0                                                  0000000AF ? 00000001E ?
                                                   000000000 ? 00C0CC9E0 ?
opitca()+250         call     opiDeferredSem()     7FFFF4C3B1A0 ? 000000000 ?
                                                   0000000AF ? 00000001E ?
                                                   000000000 ? 00C0CC9E0 ?
kksFullTypeCheck()+  call     opitca()             7FE43AF06BD8 ? 2DB8915E8 ?
69                                                 7FFFF4C3D7C0 ? 00000001E ?
                                                   000000000 ? 00C0CC9E0 ?
rpiswu2()+1776       call     kksFullTypeCheck()   7FFFF4C3C8C0 ? 2DB8915E8 ?
                                                   7FFFF4C3D7C0 ? 00000001E ?
                                                   000000000 ? 00C0CC9E0 ?
kksSetBindType()+21  call     rpiswu2()            34C302480 ? 00000008B ?
92                                                 302E454AC ? 000000025 ?
                                                   000000000 ? 00C0CC9E0 ?
kksfbc()+11135       call     kksSetBindType()     7FFFF4C3D7C0 ? 7FE43AF06BD8 ?
                                                   7FFFF4C3D850 ? 000000102 ?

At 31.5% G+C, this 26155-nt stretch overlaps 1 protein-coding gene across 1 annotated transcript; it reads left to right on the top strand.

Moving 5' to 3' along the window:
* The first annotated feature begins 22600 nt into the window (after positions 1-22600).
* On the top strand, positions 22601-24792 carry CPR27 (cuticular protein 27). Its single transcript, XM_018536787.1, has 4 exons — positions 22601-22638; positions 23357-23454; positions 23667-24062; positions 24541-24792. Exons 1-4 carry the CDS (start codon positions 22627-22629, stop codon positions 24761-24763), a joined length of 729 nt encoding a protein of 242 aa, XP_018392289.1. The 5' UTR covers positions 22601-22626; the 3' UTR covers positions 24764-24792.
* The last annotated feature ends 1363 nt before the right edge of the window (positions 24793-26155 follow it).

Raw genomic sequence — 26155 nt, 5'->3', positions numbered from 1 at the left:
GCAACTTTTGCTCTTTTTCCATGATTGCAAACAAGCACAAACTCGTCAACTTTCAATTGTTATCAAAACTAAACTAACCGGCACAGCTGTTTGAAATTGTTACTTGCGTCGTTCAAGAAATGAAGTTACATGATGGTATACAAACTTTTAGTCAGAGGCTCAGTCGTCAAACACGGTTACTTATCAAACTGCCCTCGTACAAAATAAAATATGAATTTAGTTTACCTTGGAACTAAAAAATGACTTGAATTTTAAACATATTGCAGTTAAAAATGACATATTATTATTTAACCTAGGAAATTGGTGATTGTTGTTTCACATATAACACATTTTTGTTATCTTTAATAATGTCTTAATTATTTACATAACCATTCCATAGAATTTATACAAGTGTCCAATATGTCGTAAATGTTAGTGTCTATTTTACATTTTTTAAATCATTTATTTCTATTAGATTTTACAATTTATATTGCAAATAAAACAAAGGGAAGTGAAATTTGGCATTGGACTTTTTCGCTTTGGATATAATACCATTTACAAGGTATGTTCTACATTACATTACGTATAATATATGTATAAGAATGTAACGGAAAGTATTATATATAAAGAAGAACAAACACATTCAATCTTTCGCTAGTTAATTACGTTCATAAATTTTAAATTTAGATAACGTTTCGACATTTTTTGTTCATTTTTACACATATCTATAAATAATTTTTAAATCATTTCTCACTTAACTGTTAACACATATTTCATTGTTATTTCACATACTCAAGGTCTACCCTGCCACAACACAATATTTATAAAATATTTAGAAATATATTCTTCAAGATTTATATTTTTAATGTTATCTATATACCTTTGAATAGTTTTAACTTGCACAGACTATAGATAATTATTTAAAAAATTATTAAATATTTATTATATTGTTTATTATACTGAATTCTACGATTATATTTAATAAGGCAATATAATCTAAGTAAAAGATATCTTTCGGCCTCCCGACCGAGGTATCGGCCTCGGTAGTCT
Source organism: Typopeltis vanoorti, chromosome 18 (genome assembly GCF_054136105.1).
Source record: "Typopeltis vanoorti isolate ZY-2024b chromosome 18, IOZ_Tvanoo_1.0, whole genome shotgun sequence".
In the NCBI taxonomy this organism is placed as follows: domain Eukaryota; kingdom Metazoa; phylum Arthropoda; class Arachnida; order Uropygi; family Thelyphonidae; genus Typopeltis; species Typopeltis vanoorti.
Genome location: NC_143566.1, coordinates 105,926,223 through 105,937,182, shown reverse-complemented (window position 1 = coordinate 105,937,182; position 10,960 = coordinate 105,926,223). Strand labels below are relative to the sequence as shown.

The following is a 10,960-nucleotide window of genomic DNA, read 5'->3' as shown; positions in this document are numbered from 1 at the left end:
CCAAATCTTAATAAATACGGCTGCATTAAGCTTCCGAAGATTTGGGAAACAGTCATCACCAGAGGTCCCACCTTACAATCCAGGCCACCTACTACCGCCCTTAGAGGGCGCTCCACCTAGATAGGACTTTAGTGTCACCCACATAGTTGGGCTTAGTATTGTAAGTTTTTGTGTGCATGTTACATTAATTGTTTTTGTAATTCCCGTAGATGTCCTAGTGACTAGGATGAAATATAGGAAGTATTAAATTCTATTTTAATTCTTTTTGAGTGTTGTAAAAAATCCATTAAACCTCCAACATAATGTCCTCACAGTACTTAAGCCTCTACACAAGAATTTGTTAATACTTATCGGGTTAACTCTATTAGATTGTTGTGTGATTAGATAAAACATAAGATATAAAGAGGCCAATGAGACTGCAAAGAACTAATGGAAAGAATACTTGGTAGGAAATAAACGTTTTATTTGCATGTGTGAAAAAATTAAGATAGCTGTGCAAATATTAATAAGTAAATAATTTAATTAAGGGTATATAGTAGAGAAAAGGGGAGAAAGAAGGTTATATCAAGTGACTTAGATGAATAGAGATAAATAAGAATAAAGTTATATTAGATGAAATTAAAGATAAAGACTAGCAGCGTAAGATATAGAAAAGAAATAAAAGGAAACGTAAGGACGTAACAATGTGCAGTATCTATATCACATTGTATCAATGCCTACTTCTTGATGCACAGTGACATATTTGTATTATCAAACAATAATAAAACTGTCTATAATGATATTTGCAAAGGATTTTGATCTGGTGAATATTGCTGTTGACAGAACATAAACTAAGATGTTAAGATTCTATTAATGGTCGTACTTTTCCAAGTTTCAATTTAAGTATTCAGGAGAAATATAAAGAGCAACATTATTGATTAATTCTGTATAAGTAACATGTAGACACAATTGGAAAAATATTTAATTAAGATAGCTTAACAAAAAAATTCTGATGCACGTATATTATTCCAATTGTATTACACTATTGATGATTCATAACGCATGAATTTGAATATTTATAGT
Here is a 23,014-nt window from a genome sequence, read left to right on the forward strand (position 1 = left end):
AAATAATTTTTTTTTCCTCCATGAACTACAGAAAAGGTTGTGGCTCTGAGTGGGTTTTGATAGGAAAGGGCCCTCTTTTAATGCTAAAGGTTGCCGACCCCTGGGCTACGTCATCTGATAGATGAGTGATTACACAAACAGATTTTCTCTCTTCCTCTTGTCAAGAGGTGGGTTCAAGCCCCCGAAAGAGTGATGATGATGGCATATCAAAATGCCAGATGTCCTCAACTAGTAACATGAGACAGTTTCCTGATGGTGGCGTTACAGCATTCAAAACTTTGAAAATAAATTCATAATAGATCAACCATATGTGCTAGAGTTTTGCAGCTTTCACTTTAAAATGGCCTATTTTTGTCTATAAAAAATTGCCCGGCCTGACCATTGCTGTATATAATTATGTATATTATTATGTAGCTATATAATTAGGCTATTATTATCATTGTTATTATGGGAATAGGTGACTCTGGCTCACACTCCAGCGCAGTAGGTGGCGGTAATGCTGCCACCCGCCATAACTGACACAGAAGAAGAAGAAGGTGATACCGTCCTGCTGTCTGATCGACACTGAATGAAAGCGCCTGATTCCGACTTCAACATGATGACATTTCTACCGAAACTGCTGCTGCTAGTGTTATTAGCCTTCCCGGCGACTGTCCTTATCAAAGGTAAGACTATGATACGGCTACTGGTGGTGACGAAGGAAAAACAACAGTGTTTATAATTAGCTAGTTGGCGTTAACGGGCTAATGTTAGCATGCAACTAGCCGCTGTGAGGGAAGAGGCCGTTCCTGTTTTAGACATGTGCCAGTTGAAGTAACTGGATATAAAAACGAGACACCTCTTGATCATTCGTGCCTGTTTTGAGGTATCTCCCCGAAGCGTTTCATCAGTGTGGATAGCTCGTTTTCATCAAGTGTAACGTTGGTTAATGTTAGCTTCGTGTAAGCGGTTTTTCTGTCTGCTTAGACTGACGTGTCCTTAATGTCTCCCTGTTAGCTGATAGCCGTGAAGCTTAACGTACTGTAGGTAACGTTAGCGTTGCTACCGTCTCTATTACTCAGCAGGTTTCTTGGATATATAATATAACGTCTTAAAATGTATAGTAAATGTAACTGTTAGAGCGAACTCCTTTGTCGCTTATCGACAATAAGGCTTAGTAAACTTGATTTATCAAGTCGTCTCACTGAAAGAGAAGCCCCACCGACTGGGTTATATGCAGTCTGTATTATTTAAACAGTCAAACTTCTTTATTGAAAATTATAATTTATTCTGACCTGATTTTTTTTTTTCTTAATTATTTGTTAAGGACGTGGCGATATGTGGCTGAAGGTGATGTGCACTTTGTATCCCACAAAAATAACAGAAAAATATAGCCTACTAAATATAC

000000014 ? 000000000 ?
opiexe()+2330        call     kksfbc()             7FE43AF06BD8 ? 000000003 ?
                                                   000000102 ? 000000000 ?
                                                   000000000 ? 000000000 ?
kpoal8()+2118        call     opiexe()             000000049 ? 000000003 ?
                                                   000000102 ? 000000000 ?
                                                   000000000 ? 000000000 ?
opiodr()+917         call     kpoal8()             00000005E ? 000000003 ?
                                                   000000102 ? 000000000 ?
                                                   000000000 ? 000000000 ?
ttcpip()+2183        call     opiodr()             00000005E ? 00000001C ?